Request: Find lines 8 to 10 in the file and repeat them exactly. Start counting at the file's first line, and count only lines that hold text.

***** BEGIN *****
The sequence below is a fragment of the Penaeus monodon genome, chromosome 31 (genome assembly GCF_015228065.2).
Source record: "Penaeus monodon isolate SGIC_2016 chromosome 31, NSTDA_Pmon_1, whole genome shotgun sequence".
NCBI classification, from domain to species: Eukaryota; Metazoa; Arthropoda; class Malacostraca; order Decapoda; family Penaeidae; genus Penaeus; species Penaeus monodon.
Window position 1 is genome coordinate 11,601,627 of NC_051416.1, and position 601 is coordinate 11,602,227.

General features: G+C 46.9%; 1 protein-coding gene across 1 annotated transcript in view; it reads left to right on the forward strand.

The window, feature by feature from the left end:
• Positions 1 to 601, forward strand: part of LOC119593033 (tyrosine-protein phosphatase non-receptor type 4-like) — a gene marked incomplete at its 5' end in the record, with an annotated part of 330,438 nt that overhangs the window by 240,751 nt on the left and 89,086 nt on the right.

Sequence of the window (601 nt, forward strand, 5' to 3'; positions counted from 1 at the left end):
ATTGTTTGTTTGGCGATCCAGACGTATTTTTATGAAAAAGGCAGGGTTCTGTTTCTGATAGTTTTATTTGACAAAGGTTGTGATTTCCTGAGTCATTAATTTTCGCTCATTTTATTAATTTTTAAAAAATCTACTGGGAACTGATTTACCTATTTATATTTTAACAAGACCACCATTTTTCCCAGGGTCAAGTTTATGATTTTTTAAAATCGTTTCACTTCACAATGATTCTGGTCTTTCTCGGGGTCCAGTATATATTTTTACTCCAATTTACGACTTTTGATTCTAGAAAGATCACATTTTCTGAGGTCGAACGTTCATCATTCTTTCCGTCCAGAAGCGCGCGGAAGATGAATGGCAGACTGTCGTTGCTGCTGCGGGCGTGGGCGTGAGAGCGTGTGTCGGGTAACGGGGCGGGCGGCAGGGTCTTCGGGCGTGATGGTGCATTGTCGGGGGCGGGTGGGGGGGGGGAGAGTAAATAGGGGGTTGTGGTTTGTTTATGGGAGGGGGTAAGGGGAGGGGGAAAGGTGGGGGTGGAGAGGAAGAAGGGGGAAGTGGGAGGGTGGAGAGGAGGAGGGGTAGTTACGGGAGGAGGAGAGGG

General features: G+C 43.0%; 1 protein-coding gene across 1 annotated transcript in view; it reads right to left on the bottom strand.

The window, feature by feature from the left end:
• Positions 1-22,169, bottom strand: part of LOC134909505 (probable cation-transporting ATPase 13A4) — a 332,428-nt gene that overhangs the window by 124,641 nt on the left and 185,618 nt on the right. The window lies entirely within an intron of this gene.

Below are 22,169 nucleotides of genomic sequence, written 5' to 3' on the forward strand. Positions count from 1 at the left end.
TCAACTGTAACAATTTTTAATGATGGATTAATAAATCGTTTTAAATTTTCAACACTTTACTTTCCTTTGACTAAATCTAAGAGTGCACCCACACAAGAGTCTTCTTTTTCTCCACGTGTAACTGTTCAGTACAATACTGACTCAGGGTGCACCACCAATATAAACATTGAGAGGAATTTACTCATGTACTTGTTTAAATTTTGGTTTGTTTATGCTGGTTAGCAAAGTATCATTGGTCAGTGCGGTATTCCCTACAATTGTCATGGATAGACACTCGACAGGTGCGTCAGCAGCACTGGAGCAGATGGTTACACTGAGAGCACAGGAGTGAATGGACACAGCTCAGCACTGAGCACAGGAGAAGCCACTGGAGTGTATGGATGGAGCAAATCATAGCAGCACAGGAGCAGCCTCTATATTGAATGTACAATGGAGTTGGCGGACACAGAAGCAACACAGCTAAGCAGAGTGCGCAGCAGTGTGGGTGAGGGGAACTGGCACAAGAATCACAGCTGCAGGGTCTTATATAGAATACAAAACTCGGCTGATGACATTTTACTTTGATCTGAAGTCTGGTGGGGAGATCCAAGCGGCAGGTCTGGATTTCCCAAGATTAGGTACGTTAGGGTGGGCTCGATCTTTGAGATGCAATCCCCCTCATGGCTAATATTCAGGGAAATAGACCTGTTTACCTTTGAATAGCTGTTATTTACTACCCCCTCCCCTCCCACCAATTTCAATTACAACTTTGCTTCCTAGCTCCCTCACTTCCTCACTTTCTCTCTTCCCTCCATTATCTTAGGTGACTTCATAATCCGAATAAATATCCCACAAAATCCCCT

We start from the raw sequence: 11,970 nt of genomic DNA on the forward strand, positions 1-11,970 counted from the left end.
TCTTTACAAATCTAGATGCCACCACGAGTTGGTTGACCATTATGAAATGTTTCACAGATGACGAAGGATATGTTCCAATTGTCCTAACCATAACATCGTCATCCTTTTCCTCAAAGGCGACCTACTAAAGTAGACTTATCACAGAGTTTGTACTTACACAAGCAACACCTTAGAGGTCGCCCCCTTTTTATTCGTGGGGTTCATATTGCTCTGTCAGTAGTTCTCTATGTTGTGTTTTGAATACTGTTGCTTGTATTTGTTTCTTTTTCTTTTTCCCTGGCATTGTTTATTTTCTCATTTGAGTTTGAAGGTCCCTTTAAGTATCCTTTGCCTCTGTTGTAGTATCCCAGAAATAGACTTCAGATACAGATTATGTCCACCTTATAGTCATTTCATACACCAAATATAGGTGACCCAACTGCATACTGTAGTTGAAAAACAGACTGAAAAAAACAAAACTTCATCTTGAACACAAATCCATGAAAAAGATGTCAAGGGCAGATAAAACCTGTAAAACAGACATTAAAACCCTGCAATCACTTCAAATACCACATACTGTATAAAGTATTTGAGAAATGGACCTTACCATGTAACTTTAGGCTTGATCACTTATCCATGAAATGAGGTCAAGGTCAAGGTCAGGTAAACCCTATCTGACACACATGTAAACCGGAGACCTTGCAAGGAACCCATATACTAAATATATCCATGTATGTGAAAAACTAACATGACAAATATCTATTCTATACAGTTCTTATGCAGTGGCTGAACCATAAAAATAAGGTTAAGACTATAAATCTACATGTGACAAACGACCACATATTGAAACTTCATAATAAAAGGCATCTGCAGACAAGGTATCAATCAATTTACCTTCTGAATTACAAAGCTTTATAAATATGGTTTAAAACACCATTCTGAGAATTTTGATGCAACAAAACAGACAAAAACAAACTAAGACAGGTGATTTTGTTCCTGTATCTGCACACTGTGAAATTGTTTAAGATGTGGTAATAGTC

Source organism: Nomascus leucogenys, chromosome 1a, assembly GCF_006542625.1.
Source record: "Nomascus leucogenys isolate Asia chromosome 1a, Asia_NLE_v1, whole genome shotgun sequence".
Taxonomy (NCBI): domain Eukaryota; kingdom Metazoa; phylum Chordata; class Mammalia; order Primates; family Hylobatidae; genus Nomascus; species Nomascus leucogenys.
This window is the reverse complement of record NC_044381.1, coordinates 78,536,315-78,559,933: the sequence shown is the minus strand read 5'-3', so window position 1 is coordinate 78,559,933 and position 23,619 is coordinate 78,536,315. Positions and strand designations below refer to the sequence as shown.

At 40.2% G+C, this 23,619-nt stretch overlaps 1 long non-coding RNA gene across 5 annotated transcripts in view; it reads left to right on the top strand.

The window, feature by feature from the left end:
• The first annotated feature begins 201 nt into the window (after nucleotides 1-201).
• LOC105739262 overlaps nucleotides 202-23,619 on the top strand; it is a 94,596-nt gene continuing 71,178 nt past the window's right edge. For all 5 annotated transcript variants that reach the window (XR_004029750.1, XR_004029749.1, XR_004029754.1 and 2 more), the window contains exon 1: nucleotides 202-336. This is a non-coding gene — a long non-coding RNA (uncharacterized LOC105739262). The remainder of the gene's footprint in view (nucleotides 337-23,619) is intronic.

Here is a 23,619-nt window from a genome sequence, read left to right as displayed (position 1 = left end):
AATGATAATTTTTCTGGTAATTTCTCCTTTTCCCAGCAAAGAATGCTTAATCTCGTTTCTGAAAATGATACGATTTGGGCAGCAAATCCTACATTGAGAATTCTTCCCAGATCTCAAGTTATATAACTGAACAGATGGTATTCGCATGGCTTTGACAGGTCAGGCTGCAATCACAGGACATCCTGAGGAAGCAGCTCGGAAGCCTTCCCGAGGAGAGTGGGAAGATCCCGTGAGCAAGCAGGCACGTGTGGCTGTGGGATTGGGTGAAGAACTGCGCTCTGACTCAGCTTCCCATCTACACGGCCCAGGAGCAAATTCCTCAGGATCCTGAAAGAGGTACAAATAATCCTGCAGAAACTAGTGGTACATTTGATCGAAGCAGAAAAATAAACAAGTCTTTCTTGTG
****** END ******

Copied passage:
Sequence of the window (601 nt, forward strand, 5' to 3'; positions counted from 1 at the left end):
ATTGTTTGTTTGGCGATCCAGACGTATTTTTATGAAAAAGGCAGGGTTCTGTTTCTGATAGTTTTATTTGACAAAGGTTGTGATTTCCTGAGTCATTAATTTTCGCTCATTTTATTAATTTTTAAAAAATCTACTGGGAACTGATTTACCTATTTATATTTTAACAAGACCACCATTTTTCCCAGGGTCAAGTTTATGATTTTTTAAAATCGTTTCACTTCACAATGATTCTGGTCTTTCTCGGGGTCCAGTATATATTTTTACTCCAATTTACGACTTTTGATTCTAGAAAGATCACATTTTCTGAGGTCGAACGTTCATCATTCTTTCCGTCCAGAAGCGCGCGGAAGATGAATGGCAGACTGTCGTTGCTGCTGCGGGCGTGGGCGTGAGAGCGTGTGTCGGGTAACGGGGCGGGCGGCAGGGTCTTCGGGCGTGATGGTGCATTGTCGGGGGCGGGTGGGGGGGGGGAGAGTAAATAGGGGGTTGTGGTTTGTTTATGGGAGGGGGTAAGGGGAGGGGGAAAGGTGGGGGTGGAGAGGAAGAAGGGGGAAGTGGGAGGGTGGAGAGGAGGAGGGGTAGTTACGGGAGGAGGAGAGGG

General features: G+C 43.0%; 1 protein-coding gene across 1 annotated transcript in view; it reads right to left on the bottom strand.